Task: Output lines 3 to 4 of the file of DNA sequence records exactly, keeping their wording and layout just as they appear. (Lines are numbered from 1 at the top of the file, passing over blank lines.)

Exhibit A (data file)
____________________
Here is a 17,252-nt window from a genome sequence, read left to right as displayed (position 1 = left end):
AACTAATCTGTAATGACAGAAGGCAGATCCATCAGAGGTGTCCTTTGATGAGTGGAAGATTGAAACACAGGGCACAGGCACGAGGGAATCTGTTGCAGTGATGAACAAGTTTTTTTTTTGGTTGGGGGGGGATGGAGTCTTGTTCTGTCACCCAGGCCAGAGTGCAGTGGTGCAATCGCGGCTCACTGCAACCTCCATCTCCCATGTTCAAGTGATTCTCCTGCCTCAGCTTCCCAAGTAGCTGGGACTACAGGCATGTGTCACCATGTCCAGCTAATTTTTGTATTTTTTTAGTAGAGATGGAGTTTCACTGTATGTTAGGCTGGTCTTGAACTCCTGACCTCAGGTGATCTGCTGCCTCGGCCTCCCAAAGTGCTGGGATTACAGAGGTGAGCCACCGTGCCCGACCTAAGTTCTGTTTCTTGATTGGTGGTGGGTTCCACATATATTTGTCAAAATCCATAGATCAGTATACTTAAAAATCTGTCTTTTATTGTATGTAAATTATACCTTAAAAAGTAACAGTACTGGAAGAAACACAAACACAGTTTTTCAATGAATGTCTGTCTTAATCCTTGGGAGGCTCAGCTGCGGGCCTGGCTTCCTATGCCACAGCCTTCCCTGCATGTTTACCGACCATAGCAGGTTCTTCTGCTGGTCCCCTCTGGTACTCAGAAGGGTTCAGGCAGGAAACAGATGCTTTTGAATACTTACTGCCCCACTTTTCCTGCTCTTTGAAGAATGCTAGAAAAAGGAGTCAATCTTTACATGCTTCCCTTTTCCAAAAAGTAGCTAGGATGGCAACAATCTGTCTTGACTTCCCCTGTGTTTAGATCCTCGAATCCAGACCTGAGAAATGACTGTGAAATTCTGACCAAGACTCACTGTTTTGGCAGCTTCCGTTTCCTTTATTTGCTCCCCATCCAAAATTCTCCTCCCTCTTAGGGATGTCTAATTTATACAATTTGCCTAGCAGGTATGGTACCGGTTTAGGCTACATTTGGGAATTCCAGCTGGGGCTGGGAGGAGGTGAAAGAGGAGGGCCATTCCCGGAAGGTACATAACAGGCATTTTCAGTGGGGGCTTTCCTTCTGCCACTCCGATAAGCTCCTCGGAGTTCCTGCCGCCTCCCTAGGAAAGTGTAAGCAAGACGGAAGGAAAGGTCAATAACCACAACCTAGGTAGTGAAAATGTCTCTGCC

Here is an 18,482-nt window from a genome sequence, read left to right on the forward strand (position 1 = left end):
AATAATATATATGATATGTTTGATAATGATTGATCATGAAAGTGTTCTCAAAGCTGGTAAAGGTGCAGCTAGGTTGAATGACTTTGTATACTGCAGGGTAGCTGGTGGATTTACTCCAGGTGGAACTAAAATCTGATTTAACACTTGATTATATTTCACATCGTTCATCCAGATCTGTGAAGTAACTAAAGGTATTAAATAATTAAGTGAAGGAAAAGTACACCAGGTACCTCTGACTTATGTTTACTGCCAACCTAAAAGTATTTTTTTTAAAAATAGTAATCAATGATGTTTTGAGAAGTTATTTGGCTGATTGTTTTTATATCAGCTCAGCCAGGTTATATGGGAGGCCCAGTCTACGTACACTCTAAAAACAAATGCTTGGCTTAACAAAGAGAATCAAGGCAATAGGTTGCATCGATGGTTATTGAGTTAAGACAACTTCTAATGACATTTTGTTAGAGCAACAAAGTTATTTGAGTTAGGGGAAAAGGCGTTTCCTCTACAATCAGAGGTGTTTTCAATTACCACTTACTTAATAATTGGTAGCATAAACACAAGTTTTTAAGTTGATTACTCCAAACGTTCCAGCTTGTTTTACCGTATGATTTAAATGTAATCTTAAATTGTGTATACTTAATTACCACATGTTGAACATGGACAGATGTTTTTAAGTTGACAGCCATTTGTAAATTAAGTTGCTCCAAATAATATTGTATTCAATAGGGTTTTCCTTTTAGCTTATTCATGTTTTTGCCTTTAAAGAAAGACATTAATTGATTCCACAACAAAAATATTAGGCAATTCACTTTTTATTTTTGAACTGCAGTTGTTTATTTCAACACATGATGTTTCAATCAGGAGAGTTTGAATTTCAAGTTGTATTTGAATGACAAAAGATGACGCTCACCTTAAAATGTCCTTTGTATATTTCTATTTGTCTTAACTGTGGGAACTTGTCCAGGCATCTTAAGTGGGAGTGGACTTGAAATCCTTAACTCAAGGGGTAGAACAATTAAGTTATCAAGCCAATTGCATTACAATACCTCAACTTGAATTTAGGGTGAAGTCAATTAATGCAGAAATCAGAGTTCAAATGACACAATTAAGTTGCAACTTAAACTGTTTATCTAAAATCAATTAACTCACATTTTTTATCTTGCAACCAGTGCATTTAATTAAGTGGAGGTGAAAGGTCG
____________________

Here is an 18,482-nt window from a genome sequence, read left to right on the forward strand (position 1 = left end):
AATAATATATATGATATGTTTGATAATGATTGATCATGAAAGTGTTCTCAAAGCTGGTAAAGGTGCAGCTAGGTTGAATGACTTTGTATACTGCAGGGTAGCTGGTGGATTTACTCCAGGTGGAACTAAAATCTGATTTAACACTTGATTATATTTCACATCGTTCATCCAGATCTGTGAAGTAACTAAAGGTATTAAATAATTAAGTGAAGGAAAAGTACACCAGGTACCTCTGACTTATGTTTACTGCCAACCTAAAAGTATTTTTTTTAAAAATAGTAATCAATGATGTTTTGAGAAGTTATTTGGCTGATTGTTTTTATATCAGCTCAGCCAGGTTATATGGGAGGCCCAGTCTACGTACACTCTAAAAACAAATGCTTGGCTTAACAAAGAGAATCAAGGCAATAGGTTGCATCGATGGTTATTGAGTTAAGACAACTTCTAATGACATTTTGTTAGAGCAACAAAGTTATTTGAGTTAGGGGAAAAGGCGTTTCCTCTACAATCAGAGGTGTTTTCAATTACCACTTACTTAATAATTGGTAGCATAAACACAAGTTTTTAAGTTGATTACTCCAAACGTTCCAGCTTGTTTTACCGTATGATTTAAATGTAATCTTAAATTGTGTATACTTAATTACCACATGTTGAACATGGACAGATGTTTTTAAGTTGACAGCCATTTGTAAATTAAGTTGCTCCAAATAATATTGTATTCAATAGGGTTTTCCTTTTAGCTTATTCATGTTTTTGCCTTTAAAGAAAGACATTAATTGATTCCACAACAAAAATATTAGGCAATTCACTTTTTATTTTTGAACTGCAGTTGTTTATTTCAACACATGATGTTTCAATCAGGAGAGTTTGAATTTCAAGTTGTATTTGAATGACAAAAGATGACGCTCACCTTAAAATGTCCTTTGTATATTTCTATTTGTCTTAACTGTGGGAACTTGTCCAGGCATCTTAAGTGGGAGTGGACTTGAAATCCTTAACTCAAGGGGTAGAACAATTAAGTTATCAAGCCAATTGCATTACAATACCTCAACTTGAATTTAGGGTGAAGTCAATTAATGCAGAAATCAGAGTTCAAATGACACAATTAAGTTGCAACTTAAACTGTTTATCTAAAATCAATTAACTCACATTTTTTATCTTGCAACCAGTGCATTTAATTAAGTGGAGGTGAAAGGTCG